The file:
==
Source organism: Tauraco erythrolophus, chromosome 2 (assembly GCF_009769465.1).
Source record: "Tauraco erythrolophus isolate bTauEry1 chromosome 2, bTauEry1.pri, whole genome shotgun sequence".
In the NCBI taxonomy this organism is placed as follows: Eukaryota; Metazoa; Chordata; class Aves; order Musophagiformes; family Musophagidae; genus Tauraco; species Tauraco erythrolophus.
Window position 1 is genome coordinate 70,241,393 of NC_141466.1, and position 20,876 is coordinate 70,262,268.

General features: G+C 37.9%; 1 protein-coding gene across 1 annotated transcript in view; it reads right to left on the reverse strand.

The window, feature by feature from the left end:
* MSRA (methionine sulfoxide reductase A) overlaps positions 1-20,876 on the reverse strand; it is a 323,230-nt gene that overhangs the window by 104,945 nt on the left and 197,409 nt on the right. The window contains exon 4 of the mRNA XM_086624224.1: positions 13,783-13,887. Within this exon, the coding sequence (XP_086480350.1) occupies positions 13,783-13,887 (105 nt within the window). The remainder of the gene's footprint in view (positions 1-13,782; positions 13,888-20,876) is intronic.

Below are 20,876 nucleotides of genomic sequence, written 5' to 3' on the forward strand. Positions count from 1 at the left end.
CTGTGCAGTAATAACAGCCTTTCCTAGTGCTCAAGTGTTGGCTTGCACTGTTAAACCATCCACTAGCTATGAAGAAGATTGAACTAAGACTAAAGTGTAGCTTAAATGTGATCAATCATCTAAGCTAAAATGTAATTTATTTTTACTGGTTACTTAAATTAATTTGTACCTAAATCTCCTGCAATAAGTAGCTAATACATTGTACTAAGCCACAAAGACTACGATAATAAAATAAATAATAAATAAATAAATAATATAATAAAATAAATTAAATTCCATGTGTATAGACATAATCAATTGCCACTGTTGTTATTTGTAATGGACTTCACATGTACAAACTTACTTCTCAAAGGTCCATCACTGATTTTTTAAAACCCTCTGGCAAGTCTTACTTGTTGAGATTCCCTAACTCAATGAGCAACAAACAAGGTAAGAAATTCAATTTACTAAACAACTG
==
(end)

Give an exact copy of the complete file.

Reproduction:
Source organism: Tauraco erythrolophus, chromosome 2 (assembly GCF_009769465.1).
Source record: "Tauraco erythrolophus isolate bTauEry1 chromosome 2, bTauEry1.pri, whole genome shotgun sequence".
In the NCBI taxonomy this organism is placed as follows: Eukaryota; Metazoa; Chordata; class Aves; order Musophagiformes; family Musophagidae; genus Tauraco; species Tauraco erythrolophus.
Window position 1 is genome coordinate 70,241,393 of NC_141466.1, and position 20,876 is coordinate 70,262,268.

General features: G+C 37.9%; 1 protein-coding gene across 1 annotated transcript in view; it reads right to left on the reverse strand.

The window, feature by feature from the left end:
* MSRA (methionine sulfoxide reductase A) overlaps positions 1-20,876 on the reverse strand; it is a 323,230-nt gene that overhangs the window by 104,945 nt on the left and 197,409 nt on the right. The window contains exon 4 of the mRNA XM_086624224.1: positions 13,783-13,887. Within this exon, the coding sequence (XP_086480350.1) occupies positions 13,783-13,887 (105 nt within the window). The remainder of the gene's footprint in view (positions 1-13,782; positions 13,888-20,876) is intronic.

Below are 20,876 nucleotides of genomic sequence, written 5' to 3' on the forward strand. Positions count from 1 at the left end.
CTGTGCAGTAATAACAGCCTTTCCTAGTGCTCAAGTGTTGGCTTGCACTGTTAAACCATCCACTAGCTATGAAGAAGATTGAACTAAGACTAAAGTGTAGCTTAAATGTGATCAATCATCTAAGCTAAAATGTAATTTATTTTTACTGGTTACTTAAATTAATTTGTACCTAAATCTCCTGCAATAAGTAGCTAATACATTGTACTAAGCCACAAAGACTACGATAATAAAATAAATAATAAATAAATAAATAATATAATAAAATAAATTAAATTCCATGTGTATAGACATAATCAATTGCCACTGTTGTTATTTGTAATGGACTTCACATGTACAAACTTACTTCTCAAAGGTCCATCACTGATTTTTTAAAACCCTCTGGCAAGTCTTACTTGTTGAGATTCCCTAACTCAATGAGCAACAAACAAGGTAAGAAATTCAATTTACTAAACAACTG